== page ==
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Indian Express

22- December-2023

1. A Valley of growth

Topic: GS2 – Polity- Federalism
This topic is not much relevant in the context of Prelims but more for Mains in the context of constitutional, legal, and economic aspects of the implications of the Supreme Court’s ruling on Jammu and Kashmir.
  • The Supreme Court has made it clear that Jammu and Kashmir (J&K) does not have any sort of sovereignty.
  • It has emphasised that Article 370 was only meant to be a temporary measure, and its repeal signified the end of the integration process.
  • This legal certainty puts an end to a protracted period of economic uncertainty in the area and resolves a constitutional dispute.
Economic Insularity and Roadblocks:
  • The article emphasises how the prior uncertainty surrounding J&K’s status led to economic barriers that prevented private money and expertise from entering the area.
  • Stunted economic development resulted from the state’s over-reliance on public investment combined with a low ability to absorb investments.
  • The fact that J&K’s per capita income in 2019 was less than half that of Himachal Pradesh, a neighbouring state, speaks of the region’s economic struggles.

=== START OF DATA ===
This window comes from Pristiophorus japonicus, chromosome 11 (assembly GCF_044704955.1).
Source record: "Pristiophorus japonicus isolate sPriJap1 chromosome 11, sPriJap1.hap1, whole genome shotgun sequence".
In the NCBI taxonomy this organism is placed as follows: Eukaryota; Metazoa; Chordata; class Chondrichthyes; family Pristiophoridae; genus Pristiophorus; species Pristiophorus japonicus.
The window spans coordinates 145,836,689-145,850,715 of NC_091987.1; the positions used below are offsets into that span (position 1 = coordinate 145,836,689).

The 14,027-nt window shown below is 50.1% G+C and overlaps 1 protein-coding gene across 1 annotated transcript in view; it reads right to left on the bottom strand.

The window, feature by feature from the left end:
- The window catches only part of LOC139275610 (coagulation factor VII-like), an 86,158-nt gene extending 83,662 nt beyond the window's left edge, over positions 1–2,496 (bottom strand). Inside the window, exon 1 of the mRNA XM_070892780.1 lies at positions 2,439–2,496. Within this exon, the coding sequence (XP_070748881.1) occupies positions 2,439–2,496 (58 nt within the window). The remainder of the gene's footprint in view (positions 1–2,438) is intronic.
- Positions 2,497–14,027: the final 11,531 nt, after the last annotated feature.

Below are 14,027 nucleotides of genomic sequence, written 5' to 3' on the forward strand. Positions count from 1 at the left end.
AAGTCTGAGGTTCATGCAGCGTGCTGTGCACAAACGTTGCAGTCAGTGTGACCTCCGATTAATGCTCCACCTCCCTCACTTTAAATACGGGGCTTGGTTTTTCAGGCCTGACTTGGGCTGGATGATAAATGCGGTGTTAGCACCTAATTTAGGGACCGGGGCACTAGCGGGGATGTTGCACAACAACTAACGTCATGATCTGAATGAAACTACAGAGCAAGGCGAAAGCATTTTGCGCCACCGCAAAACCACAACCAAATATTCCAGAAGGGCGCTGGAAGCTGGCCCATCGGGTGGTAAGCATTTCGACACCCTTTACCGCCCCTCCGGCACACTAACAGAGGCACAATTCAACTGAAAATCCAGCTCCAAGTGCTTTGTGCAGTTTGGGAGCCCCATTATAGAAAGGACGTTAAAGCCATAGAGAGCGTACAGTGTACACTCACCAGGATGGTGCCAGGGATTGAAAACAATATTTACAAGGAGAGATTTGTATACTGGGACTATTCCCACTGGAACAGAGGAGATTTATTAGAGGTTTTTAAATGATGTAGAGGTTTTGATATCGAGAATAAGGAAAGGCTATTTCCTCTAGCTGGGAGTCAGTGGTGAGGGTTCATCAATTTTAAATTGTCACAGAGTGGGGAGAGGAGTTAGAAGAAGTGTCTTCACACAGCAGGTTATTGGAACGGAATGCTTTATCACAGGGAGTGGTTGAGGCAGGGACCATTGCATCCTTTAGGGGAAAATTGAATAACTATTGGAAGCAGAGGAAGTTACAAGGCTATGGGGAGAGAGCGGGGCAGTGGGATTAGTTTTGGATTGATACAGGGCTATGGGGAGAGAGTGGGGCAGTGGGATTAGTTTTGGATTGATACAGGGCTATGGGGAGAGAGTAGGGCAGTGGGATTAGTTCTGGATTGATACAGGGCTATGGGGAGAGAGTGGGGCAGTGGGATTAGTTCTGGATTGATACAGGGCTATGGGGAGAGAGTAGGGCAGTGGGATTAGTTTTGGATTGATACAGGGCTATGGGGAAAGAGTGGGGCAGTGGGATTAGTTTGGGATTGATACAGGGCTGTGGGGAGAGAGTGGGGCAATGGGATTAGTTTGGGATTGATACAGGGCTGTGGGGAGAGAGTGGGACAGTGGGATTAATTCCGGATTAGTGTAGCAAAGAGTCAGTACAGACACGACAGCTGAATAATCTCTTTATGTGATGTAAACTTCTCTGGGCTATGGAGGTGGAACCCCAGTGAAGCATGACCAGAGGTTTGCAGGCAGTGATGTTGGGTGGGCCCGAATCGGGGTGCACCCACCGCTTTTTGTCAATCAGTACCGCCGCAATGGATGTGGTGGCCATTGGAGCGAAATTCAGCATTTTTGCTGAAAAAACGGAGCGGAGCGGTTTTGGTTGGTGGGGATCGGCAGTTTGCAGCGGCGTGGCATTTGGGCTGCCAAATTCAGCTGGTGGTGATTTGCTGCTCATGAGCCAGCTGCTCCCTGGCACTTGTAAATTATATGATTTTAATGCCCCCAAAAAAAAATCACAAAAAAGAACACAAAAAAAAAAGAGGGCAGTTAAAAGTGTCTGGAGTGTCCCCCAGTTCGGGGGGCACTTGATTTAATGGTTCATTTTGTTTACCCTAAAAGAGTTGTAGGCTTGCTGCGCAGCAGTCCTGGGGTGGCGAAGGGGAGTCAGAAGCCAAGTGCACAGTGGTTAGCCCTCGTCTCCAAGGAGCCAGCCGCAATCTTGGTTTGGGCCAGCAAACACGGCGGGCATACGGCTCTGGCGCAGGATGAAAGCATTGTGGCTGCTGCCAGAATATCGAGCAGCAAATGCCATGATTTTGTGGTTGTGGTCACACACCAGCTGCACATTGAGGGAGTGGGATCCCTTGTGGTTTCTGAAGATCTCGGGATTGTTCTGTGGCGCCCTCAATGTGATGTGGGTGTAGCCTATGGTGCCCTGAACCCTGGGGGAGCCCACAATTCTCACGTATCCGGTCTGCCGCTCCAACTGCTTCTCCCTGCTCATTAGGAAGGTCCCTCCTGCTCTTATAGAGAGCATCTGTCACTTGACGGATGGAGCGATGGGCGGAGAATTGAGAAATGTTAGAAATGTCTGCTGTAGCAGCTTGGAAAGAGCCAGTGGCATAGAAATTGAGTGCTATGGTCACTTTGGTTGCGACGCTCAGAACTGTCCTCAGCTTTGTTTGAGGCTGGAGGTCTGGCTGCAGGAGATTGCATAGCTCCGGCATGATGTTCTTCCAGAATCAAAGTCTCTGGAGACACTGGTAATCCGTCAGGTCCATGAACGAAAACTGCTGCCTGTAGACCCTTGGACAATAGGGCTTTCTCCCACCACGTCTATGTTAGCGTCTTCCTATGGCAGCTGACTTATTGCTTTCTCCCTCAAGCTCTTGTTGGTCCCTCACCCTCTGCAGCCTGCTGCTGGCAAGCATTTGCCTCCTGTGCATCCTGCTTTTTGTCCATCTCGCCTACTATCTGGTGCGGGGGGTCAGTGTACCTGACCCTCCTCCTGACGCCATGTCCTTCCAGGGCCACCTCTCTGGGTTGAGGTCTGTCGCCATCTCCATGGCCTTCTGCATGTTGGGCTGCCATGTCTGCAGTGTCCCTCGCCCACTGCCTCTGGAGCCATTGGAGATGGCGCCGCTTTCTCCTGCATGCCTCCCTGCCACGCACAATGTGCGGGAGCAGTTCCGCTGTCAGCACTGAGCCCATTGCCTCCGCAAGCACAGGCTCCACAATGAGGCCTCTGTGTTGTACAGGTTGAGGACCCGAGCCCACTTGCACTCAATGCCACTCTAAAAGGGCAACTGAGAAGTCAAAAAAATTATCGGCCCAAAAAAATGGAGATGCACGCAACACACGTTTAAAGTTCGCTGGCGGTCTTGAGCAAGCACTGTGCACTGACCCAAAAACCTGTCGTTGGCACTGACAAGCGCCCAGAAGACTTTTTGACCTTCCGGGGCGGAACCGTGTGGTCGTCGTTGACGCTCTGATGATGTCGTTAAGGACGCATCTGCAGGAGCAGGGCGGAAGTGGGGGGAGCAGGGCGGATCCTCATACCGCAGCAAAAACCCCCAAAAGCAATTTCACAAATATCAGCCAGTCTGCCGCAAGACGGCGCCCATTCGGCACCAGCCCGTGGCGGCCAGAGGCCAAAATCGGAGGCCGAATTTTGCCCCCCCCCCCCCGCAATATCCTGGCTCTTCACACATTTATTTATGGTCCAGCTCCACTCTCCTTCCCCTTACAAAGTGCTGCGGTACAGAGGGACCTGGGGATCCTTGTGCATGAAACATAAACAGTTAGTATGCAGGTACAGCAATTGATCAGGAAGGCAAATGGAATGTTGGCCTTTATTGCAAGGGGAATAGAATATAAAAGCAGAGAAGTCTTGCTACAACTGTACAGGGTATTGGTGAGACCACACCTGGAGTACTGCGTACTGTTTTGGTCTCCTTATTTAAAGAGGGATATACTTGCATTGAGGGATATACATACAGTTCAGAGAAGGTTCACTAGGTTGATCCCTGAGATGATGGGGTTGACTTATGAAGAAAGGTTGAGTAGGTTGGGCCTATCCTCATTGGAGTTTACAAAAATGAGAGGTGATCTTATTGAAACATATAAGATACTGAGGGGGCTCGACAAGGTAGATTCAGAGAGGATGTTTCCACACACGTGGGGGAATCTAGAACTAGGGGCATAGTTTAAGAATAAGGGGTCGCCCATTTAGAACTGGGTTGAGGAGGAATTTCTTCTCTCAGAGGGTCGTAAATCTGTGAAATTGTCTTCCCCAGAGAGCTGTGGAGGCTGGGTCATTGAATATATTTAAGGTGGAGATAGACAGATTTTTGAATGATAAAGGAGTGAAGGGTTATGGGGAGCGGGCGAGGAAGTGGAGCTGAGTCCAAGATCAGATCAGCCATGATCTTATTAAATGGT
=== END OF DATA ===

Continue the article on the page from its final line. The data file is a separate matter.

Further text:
Post-2019 Economic Transformations:
  • The article makes the case that the August 2019 adjustments were both constitutional and intended to reset the economic structure that was impeding the region’s capacity for natural growth.
  • Significant progress was made during the next four years, with the removal of terror infrastructure, a decrease in disturbance, a rise in tourism, and the reopening of cinemas in the Kashmir Valley.
Infrastructure Development and Social Progress:
  • Massive infrastructure upgrades have been made as a result of the government’s deliberate efforts; projects like the Zojila tunnel and the rail link to Kashmir are now under construction.
  • Because of the notable improvements in law and order, the area is now better able to concentrate on long-term objectives including prosperity, high employment, and sustainable growth.
  • In order to capitalise on significant investments in housing, commercial space, urban transportation, and urban spaces, the article highlights the necessity of futuristic planning.
Challenges and the Way Forward:
  • Notwithstanding the improvements, the article notes difficulties, particularly with regard to land acquisition—a contentious topic in the area.
  • It demands that all traces of previous obstructionism be eliminated in order to promote private investment and expansion.
  • Given the enduring interest of surrounding countries, maintaining peace and order is still of utmost importance.
Building an Ecosystem for Growth:
  • The article lists the fundamental components of an ecosystem:
    • a thriving land market,
    • open regulatory frameworks,
    • a superior governance ecosystems,
    • stable law and order
These are required to establish a high-growth economy. To draw in capital, technology, talent, and people, a shift from protectionism to openness is considered necessary. Conclusion: